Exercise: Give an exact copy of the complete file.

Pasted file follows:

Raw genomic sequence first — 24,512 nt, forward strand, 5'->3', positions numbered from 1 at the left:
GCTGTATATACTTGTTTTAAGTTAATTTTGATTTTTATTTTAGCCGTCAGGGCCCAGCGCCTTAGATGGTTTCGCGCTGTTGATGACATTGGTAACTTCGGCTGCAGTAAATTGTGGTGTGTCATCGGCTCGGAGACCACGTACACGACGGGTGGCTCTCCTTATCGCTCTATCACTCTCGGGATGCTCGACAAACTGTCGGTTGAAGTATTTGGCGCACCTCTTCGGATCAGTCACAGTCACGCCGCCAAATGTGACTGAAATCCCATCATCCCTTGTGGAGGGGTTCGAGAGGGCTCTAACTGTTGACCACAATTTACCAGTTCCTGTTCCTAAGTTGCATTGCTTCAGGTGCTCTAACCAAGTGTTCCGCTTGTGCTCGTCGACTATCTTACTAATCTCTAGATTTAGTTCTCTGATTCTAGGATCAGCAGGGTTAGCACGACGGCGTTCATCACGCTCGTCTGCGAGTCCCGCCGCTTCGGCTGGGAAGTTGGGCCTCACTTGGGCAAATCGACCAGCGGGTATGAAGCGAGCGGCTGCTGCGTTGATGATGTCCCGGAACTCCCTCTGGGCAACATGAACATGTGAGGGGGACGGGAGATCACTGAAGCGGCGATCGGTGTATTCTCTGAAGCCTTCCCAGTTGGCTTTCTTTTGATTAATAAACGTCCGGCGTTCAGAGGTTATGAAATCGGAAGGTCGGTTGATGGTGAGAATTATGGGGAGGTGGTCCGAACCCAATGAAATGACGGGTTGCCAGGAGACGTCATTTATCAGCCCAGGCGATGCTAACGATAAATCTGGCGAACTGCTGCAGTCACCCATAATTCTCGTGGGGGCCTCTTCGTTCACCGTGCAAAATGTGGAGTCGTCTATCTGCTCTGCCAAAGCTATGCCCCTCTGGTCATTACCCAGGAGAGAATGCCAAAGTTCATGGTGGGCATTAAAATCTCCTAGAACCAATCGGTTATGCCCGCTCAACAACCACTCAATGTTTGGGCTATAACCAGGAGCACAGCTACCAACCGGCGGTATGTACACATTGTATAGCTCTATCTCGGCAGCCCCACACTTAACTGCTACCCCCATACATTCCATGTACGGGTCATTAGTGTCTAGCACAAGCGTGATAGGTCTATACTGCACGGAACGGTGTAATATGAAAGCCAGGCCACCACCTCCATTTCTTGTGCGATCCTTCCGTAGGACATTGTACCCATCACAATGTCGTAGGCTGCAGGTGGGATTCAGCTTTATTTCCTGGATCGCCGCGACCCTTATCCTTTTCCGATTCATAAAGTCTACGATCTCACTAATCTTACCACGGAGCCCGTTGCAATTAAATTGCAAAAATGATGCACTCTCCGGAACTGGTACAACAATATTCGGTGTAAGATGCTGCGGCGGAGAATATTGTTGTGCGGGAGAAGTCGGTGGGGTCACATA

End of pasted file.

Raw genomic sequence first — 24,512 nt, forward strand, 5'->3', positions numbered from 1 at the left:
GCTGTATATACTTGTTTTAAGTTAATTTTGATTTTTATTTTAGCCGTCAGGGCCCAGCGCCTTAGATGGTTTCGCGCTGTTGATGACATTGGTAACTTCGGCTGCAGTAAATTGTGGTGTGTCATCGGCTCGGAGACCACGTACACGACGGGTGGCTCTCCTTATCGCTCTATCACTCTCGGGATGCTCGACAAACTGTCGGTTGAAGTATTTGGCGCACCTCTTCGGATCAGTCACAGTCACGCCGCCAAATGTGACTGAAATCCCATCATCCCTTGTGGAGGGGTTCGAGAGGGCTCTAACTGTTGACCACAATTTACCAGTTCCTGTTCCTAAGTTGCATTGCTTCAGGTGCTCTAACCAAGTGTTCCGCTTGTGCTCGTCGACTATCTTACTAATCTCTAGATTTAGTTCTCTGATTCTAGGATCAGCAGGGTTAGCACGACGGCGTTCATCACGCTCGTCTGCGAGTCCCGCCGCTTCGGCTGGGAAGTTGGGCCTCACTTGGGCAAATCGACCAGCGGGTATGAAGCGAGCGGCTGCTGCGTTGATGATGTCCCGGAACTCCCTCTGGGCAACATGAACATGTGAGGGGGACGGGAGATCACTGAAGCGGCGATCGGTGTATTCTCTGAAGCCTTCCCAGTTGGCTTTCTTTTGATTAATAAACGTCCGGCGTTCAGAGGTTATGAAATCGGAAGGTCGGTTGATGGTGAGAATTATGGGGAGGTGGTCCGAACCCAATGAAATGACGGGTTGCCAGGAGACGTCATTTATCAGCCCAGGCGATGCTAACGATAAATCTGGCGAACTGCTGCAGTCACCCATAATTCTCGTGGGGGCCTCTTCGTTCACCGTGCAAAATGTGGAGTCGTCTATCTGCTCTGCCAAAGCTATGCCCCTCTGGTCATTACCCAGGAGAGAATGCCAAAGTTCATGGTGGGCATTAAAATCTCCTAGAACCAATCGGTTATGCCCGCTCAACAACCACTCAATGTTTGGGCTATAACCAGGAGCACAGCTACCAACCGGCGGTATGTACACATTGTATAGCTCTATCTCGGCAGCCCCACACTTAACTGCTACCCCCATACATTCCATGTACGGGTCATTAGTGTCTAGCACAAGCGTGATAGGTCTATACTGCACGGAACGGTGTAATATGAAAGCCAGGCCACCACCTCCATTTCTTGTGCGATCCTTCCGTAGGACATTGTACCCATCACAATGTCGTAGGCTGCAGGTGGGATTCAGCTTTATTTCCTGGATCGCCGCGACCCTTATCCTTTTCCGATTCATAAAGTCTACGATCTCACTAATCTTACCACGGAGCCCGTTGCAATTAAATTGCAAAAATGATGCACTCTCCGGAACTGGTACAACAATATTCGGTGTAAGATGCTGCGGCGGAGAATATTGTTGTGCGGGAGAAGTCGGTGGGGTCACATA